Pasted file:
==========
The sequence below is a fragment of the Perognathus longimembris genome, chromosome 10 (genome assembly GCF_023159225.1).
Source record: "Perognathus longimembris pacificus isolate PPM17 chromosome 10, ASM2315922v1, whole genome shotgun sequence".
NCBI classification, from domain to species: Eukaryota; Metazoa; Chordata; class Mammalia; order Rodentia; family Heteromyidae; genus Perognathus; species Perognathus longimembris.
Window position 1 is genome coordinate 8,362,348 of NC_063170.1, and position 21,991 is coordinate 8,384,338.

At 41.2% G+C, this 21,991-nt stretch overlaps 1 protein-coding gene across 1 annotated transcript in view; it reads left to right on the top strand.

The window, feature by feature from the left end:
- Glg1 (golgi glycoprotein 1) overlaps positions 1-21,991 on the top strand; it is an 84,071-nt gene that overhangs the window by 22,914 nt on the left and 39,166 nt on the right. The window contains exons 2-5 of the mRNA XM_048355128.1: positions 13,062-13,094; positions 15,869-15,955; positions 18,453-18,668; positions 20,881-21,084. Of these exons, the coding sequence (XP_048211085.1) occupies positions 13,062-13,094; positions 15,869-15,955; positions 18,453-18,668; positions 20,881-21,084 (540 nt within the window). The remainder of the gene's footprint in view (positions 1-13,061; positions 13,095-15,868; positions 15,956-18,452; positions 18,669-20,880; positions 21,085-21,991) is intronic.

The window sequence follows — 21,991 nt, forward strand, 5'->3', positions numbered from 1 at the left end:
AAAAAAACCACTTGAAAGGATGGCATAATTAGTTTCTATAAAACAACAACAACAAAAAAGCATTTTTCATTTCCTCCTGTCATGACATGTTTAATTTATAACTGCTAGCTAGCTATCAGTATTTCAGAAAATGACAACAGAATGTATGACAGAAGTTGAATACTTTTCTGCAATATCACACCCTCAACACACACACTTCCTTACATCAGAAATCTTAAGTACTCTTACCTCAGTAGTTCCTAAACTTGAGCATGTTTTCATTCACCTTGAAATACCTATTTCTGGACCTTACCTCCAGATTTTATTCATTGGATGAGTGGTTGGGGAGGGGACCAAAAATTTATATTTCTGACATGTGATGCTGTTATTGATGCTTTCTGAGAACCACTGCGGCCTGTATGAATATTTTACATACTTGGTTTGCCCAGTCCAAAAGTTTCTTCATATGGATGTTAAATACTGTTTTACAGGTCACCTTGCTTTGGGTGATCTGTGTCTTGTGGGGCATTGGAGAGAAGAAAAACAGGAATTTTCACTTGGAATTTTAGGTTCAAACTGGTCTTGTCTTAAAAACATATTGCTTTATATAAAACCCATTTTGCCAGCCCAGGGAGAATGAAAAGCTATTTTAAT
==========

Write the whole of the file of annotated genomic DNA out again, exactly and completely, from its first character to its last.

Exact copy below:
The sequence below is a fragment of the Perognathus longimembris genome, chromosome 10 (genome assembly GCF_023159225.1).
Source record: "Perognathus longimembris pacificus isolate PPM17 chromosome 10, ASM2315922v1, whole genome shotgun sequence".
NCBI classification, from domain to species: Eukaryota; Metazoa; Chordata; class Mammalia; order Rodentia; family Heteromyidae; genus Perognathus; species Perognathus longimembris.
Window position 1 is genome coordinate 8,362,348 of NC_063170.1, and position 21,991 is coordinate 8,384,338.

At 41.2% G+C, this 21,991-nt stretch overlaps 1 protein-coding gene across 1 annotated transcript in view; it reads left to right on the top strand.

The window, feature by feature from the left end:
- Glg1 (golgi glycoprotein 1) overlaps positions 1-21,991 on the top strand; it is an 84,071-nt gene that overhangs the window by 22,914 nt on the left and 39,166 nt on the right. The window contains exons 2-5 of the mRNA XM_048355128.1: positions 13,062-13,094; positions 15,869-15,955; positions 18,453-18,668; positions 20,881-21,084. Of these exons, the coding sequence (XP_048211085.1) occupies positions 13,062-13,094; positions 15,869-15,955; positions 18,453-18,668; positions 20,881-21,084 (540 nt within the window). The remainder of the gene's footprint in view (positions 1-13,061; positions 13,095-15,868; positions 15,956-18,452; positions 18,669-20,880; positions 21,085-21,991) is intronic.

The window sequence follows — 21,991 nt, forward strand, 5'->3', positions numbered from 1 at the left end:
AAAAAAACCACTTGAAAGGATGGCATAATTAGTTTCTATAAAACAACAACAACAAAAAAGCATTTTTCATTTCCTCCTGTCATGACATGTTTAATTTATAACTGCTAGCTAGCTATCAGTATTTCAGAAAATGACAACAGAATGTATGACAGAAGTTGAATACTTTTCTGCAATATCACACCCTCAACACACACACTTCCTTACATCAGAAATCTTAAGTACTCTTACCTCAGTAGTTCCTAAACTTGAGCATGTTTTCATTCACCTTGAAATACCTATTTCTGGACCTTACCTCCAGATTTTATTCATTGGATGAGTGGTTGGGGAGGGGACCAAAAATTTATATTTCTGACATGTGATGCTGTTATTGATGCTTTCTGAGAACCACTGCGGCCTGTATGAATATTTTACATACTTGGTTTGCCCAGTCCAAAAGTTTCTTCATATGGATGTTAAATACTGTTTTACAGGTCACCTTGCTTTGGGTGATCTGTGTCTTGTGGGGCATTGGAGAGAAGAAAAACAGGAATTTTCACTTGGAATTTTAGGTTCAAACTGGTCTTGTCTTAAAAACATATTGCTTTATATAAAACCCATTTTGCCAGCCCAGGGAGAATGAAAAGCTATTTTAAT